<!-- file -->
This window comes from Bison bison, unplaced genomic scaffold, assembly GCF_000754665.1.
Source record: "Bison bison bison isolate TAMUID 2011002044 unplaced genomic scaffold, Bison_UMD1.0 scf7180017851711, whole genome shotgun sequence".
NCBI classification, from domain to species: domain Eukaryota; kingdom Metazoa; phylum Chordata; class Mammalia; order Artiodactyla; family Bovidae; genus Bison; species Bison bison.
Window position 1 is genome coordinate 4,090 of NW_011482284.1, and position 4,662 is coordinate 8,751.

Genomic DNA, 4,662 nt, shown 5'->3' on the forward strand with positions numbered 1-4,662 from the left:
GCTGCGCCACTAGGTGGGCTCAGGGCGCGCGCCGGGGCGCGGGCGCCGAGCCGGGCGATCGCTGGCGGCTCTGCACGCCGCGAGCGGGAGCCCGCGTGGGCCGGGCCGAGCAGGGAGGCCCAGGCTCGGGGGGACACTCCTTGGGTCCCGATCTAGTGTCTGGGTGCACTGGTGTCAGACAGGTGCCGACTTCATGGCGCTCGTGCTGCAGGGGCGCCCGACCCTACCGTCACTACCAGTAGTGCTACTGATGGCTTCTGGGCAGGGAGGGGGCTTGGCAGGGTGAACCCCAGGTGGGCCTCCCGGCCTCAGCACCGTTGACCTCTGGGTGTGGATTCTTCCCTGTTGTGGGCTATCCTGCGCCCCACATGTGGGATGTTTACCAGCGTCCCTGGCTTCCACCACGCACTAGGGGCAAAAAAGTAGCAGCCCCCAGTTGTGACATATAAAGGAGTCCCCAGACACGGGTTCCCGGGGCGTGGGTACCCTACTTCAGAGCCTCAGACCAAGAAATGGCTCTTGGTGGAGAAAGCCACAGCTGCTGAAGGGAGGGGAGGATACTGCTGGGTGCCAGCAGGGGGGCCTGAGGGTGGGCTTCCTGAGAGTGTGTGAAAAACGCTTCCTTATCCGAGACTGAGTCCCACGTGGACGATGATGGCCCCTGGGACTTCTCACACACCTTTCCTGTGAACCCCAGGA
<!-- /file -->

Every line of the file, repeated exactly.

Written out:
This window comes from Bison bison, unplaced genomic scaffold, assembly GCF_000754665.1.
Source record: "Bison bison bison isolate TAMUID 2011002044 unplaced genomic scaffold, Bison_UMD1.0 scf7180017851711, whole genome shotgun sequence".
NCBI classification, from domain to species: domain Eukaryota; kingdom Metazoa; phylum Chordata; class Mammalia; order Artiodactyla; family Bovidae; genus Bison; species Bison bison.
Window position 1 is genome coordinate 4,090 of NW_011482284.1, and position 4,662 is coordinate 8,751.

Genomic DNA, 4,662 nt, shown 5'->3' on the forward strand with positions numbered 1-4,662 from the left:
GCTGCGCCACTAGGTGGGCTCAGGGCGCGCGCCGGGGCGCGGGCGCCGAGCCGGGCGATCGCTGGCGGCTCTGCACGCCGCGAGCGGGAGCCCGCGTGGGCCGGGCCGAGCAGGGAGGCCCAGGCTCGGGGGGACACTCCTTGGGTCCCGATCTAGTGTCTGGGTGCACTGGTGTCAGACAGGTGCCGACTTCATGGCGCTCGTGCTGCAGGGGCGCCCGACCCTACCGTCACTACCAGTAGTGCTACTGATGGCTTCTGGGCAGGGAGGGGGCTTGGCAGGGTGAACCCCAGGTGGGCCTCCCGGCCTCAGCACCGTTGACCTCTGGGTGTGGATTCTTCCCTGTTGTGGGCTATCCTGCGCCCCACATGTGGGATGTTTACCAGCGTCCCTGGCTTCCACCACGCACTAGGGGCAAAAAAGTAGCAGCCCCCAGTTGTGACATATAAAGGAGTCCCCAGACACGGGTTCCCGGGGCGTGGGTACCCTACTTCAGAGCCTCAGACCAAGAAATGGCTCTTGGTGGAGAAAGCCACAGCTGCTGAAGGGAGGGGAGGATACTGCTGGGTGCCAGCAGGGGGGCCTGAGGGTGGGCTTCCTGAGAGTGTGTGAAAAACGCTTCCTTATCCGAGACTGAGTCCCACGTGGACGATGATGGCCCCTGGGACTTCTCACACACCTTTCCTGTGAACCCCAGGA